We will also examine the mediation effect of believability profiles on the association between behavioral intentions, trust in science, and the primary outcome for Aim 3 (ie, intention to engage in NPBs) in the post-test. Next, we will conduct path analyses linking the brief digital intervention to believability profiles and the mediators (trust in science and believability profiles), and behavioral intentions in the post-test.

For both Aims 2 and 3, we will use model fit statistics (eg, root mean square error of approximation, comparative fit index, and Tucker-Lewis Index) and examine specific indices of ill fit (eg, modification indices). To increase power and maintain Type I error, we will adapt the posterior probability method (eg, partial P value) for formal mediation analyses with intervening variables [67]. We aim to elucidate key mediational chains between our mediators (ie, trust in science and believability classes), predictors (ie, behavioral intervention statement), and outcome (ie, intention to engage in NPBs) through this design, instead of simply looking at the link between the intervention and intention to engage in NPBs.

This study was funded in August 2020, approved by the Indiana University Institutional Review Board on September 15, 2020, and prospectively registered with We expect the infographics to be finalized in early December 2020 and plan to run the pilot test in the same month. The entire experiment should be completed, and the results published, in 2021. This protocol was submitted as prepared for review in a grant format to the Indiana Clinical and Translational Sciences Institute in June 2020. Aside from stylistic modifications made in transforming the grant into a paper, and in addressing grant reviewers’ and manuscript reviewers’ comments, the protocol reflects the originally proposed work.

Next Steps

The primary purpose of this study is to test an actionable, brief digital intervention that can modify trust in science and thereby mitigate belief in misinformation and increase behavioral intentions to engage in NPBs. Thus, if any hypotheses are validated, the primary next step will be to disseminate this information and coordinate use of the infographic. Two articles published in Nature [68,69], (including one by that journal’s editorial board), acknowledged the need for researchers to honestly and transparently address COVID-19 misinformation, and to specifically look into trust, but the cited research primarily examined networking and spread dynamics, not prevention.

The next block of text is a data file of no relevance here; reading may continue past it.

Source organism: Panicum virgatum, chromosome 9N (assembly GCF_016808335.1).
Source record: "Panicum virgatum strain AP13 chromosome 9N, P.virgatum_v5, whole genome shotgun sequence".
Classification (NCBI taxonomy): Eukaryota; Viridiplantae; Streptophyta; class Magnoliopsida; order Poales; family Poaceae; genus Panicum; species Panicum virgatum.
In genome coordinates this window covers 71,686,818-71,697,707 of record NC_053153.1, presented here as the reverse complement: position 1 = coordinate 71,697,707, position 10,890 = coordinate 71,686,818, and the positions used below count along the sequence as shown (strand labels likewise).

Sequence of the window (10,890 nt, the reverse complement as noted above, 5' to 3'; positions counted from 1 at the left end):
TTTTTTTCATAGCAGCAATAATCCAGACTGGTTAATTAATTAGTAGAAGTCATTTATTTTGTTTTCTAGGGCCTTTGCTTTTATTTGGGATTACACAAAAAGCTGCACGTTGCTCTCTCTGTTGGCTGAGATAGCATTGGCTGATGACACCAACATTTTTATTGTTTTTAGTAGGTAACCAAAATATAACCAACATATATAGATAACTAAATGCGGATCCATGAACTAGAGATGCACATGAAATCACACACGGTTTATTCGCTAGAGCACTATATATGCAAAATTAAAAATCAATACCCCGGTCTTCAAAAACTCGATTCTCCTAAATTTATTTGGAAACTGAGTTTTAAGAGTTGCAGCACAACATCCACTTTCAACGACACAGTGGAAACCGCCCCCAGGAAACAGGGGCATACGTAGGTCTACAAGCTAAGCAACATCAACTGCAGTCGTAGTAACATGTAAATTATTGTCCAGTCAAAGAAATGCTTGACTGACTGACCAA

Data Monitoring, Interim Analyses, and Auditing

This study will not have a data monitoring committee because data collection will be automated, stored, and archived. Moreover, no harms are anticipated to occur as a result of the experiment. No interim analyses are planned. Data and analyses will be reviewed by all members of the study team as well as by independent statistical consultants.

Study Limitations

This study has several limitations that might affect its conclusions. First, the data are based on self-reporting. For believability and trust in science, this is a less substantive issue; however, it is potentially subject to social desirability bias, which we will attempt to minimize. Although extant behavior models like the Theory of Planned Behavior [59] indicate that intentions are direct antecedents to behavior, we cannot be certain that intentions will result in actual behavior. Nevertheless, measuring this would be beyond the scope of this protocol. Second, we are unable to control the conditions in which people will participate, but we will incorporate attention checks throughout the process. Furthermore, prior studies have been able to replicate known experimental findings using crowdsourced digital participants, suggesting that the undue influence of inattention can be minimized [42,43]. Third, this experimental approach is likely subject to a Type II error because a real-life application of this process would entail repeated exposures over time, whereas this approach tests the effect of a single exposure. Fourth, other variables that might influence behavioral intentions also likely exist, but by recruiting a large sample and randomizing participants, we will be able to more cleanly isolate the differences attributable to the intervention.